Brooklyn: Anti-Semitic scandal involving Kyrie Irving cannot be disregarded

November 3, 2022

A reporter asked Steve Nash on Monday whether he believed he had handled the Kyrie Irving problem before he coached his final game for the Brooklyn Nets. Nash avoided explicitly responding to that query. “I really hope that we can all learn from this together,” he added.

Many circumstances could be listed that Nash claimed he hoped the club would go through during his nearly 26-month stay in Brooklyn. The antisemitism scandal, though, is new. Last Thursday, Irving posted a link to a movie with anti-Semitic stereotypes on Twitter and Instagram. Two days later, at a post-game press conference, he doubled down and absurdly claimed that a reporter had dehumanized him by inquiring about it.

While formally condemning hate speech and antisemitism without immediately addressing Irving’s advocacy, the Nets management has performed a careful dance. A Holocaust denial film known as “Hebrews to Negroes: Wake Up Black America” misleads the audience. It claims, “The Jews have constructed five major falsehoods which attempt to conceal their nature and protect their status and power,” including “That 6 million persons were killed in a holocaust during WWII.” The Anti-Defamation League refuted this erroneous claim.

He said he “wasn’t looking for antisemitic crap,” but he undoubtedly did. And when questioned about posting a 20-year-old video of Alex Jones spreading false information about the “New World Order,” a thesis that is based on antisemitism in and of itself, Irving responded, “It’s true.”

Apart from team owner Joe Tsai and YES Network analyst Richard Jefferson, no one connected to the organization has openly criticized Irving. But when one side has been angry that he has been called to account for spreading antisemitic sludge, it is not a matter of “every side” understanding one another. Nor is it a matter of “bringing the sides together so they can appreciate where people are coming from,” as Marks stated on Tuesday.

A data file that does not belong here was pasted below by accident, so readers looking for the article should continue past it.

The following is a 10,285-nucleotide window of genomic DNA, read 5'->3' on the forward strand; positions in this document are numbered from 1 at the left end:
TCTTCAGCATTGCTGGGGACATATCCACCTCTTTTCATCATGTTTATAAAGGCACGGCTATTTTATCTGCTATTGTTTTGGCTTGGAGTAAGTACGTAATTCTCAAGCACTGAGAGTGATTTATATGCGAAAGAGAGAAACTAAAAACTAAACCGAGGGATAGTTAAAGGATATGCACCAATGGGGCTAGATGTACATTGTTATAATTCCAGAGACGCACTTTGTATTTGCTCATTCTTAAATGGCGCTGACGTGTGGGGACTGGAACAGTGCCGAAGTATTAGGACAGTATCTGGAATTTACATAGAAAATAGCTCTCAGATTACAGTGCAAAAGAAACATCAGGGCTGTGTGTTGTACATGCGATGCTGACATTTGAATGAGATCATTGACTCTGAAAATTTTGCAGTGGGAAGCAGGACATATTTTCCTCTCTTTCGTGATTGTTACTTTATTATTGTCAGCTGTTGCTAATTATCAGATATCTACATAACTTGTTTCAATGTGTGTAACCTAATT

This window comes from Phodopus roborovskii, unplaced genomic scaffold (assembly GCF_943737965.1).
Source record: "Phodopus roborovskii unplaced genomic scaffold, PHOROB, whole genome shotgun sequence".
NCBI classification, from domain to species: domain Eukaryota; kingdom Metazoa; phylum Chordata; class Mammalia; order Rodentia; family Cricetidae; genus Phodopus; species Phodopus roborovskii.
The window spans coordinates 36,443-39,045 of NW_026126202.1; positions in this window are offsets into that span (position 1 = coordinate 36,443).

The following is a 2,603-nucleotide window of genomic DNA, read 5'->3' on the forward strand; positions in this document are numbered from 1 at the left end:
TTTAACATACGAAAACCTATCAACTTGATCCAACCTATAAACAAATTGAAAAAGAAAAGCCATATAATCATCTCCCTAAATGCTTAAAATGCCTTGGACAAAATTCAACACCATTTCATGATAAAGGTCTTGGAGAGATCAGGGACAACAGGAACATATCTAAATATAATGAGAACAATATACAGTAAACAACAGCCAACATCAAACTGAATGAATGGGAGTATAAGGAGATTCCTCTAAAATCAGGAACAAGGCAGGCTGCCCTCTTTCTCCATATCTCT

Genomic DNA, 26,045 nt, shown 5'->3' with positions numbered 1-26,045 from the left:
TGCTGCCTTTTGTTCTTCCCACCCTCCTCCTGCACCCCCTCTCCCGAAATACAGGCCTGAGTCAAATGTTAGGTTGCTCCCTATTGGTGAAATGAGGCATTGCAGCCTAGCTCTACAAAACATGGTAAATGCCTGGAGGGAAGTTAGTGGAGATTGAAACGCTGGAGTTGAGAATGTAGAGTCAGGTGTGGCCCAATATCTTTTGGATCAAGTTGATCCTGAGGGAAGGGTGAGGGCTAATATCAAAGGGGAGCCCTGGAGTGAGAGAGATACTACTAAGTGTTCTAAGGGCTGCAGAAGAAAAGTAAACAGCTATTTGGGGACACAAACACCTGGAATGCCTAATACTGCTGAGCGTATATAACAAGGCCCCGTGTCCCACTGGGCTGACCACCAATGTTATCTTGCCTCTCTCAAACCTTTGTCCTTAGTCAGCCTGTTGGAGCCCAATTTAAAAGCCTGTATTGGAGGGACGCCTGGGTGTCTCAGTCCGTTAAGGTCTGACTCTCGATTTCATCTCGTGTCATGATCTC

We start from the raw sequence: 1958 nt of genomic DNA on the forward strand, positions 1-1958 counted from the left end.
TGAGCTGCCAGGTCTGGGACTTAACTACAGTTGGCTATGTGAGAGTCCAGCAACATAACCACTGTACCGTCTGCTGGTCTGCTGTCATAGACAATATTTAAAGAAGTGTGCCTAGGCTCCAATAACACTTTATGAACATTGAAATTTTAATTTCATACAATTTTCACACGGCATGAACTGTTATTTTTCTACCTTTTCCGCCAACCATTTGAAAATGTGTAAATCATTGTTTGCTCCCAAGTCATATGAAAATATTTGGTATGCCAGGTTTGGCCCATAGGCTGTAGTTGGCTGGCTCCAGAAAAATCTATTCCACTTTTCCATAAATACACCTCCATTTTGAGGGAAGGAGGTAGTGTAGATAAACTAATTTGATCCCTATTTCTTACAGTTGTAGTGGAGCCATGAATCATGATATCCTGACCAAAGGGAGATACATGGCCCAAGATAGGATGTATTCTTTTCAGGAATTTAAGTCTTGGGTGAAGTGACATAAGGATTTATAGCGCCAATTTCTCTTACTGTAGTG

According to a source, Irving has sent his father and stepmother/agent to meet with the leadership of the Anti-Defamation League. Still, Marks claimed Irving hasn’t spoken to the media since Saturday’s disastrous press conference because “we don’t want to cause more fuss and stuff right now, more interactions with people.” This would undoubtedly not be the strategy if Irving had said he would handle the questions better next time.

Marks acknowledged that some supporters might not want to support Brooklyn. I understand what’s happening here, he added. I’m certainly not glad of the situation we find ourselves in,” he said before complaining that whenever he turns on a source, he hears people discussing the team’s various off-court problems. “I’d like to get back to basketball. I think that’s what our players would like to get back to. They’d like to focus on the important things here, and that’s competing at the highest level and playing basketball games,” he said.

Brooklyn, the NBA, and the National Basketball Players Association, on which Irving is a vice president, would all find it handy if everyone would take their uninspiring remarks, move on, and concentrate on basketball. These entities— all looking for the person who did this—will be motivated to accept it if Irving even makes a token of remorse.

Marks’ statement that the Nets want to “focus on the things that are important here.” However, it was a terrible choice of words; if they care about equality and inclusion and fighting antisemitism, they must stop speaking about this scandal as if it’s just another unfortunate thing that’s happened to them rather than an embarrassing crisis by one person. Nash continued, “I think the organization is trying to take statement where they’re going to communicate through this and try to all popped out in a much better position and with more understanding and empathy for every corner of this debate and situation. It’s always an opportunity for us to thrive, grow and understand new perspectives.

In a sense, Nash was going about his duties, trying to keep the squad together as it navigated the most recent of many firestorms. The NBA has a tradition of viewing each challenge standing in the way of harmony and victories as an opportunity to progress. It is common to provide players with almost unwavering support when they struggle, whether because of an injury, a shooting slump, or an issue off the court. However, attempting to incorporate antisemitism into the standard triumphing over adversity concept is like using your phone with a toaster.

Additionally, they need to stop portraying it as a basketball diversion. It isn’t a diversion; Basketball is.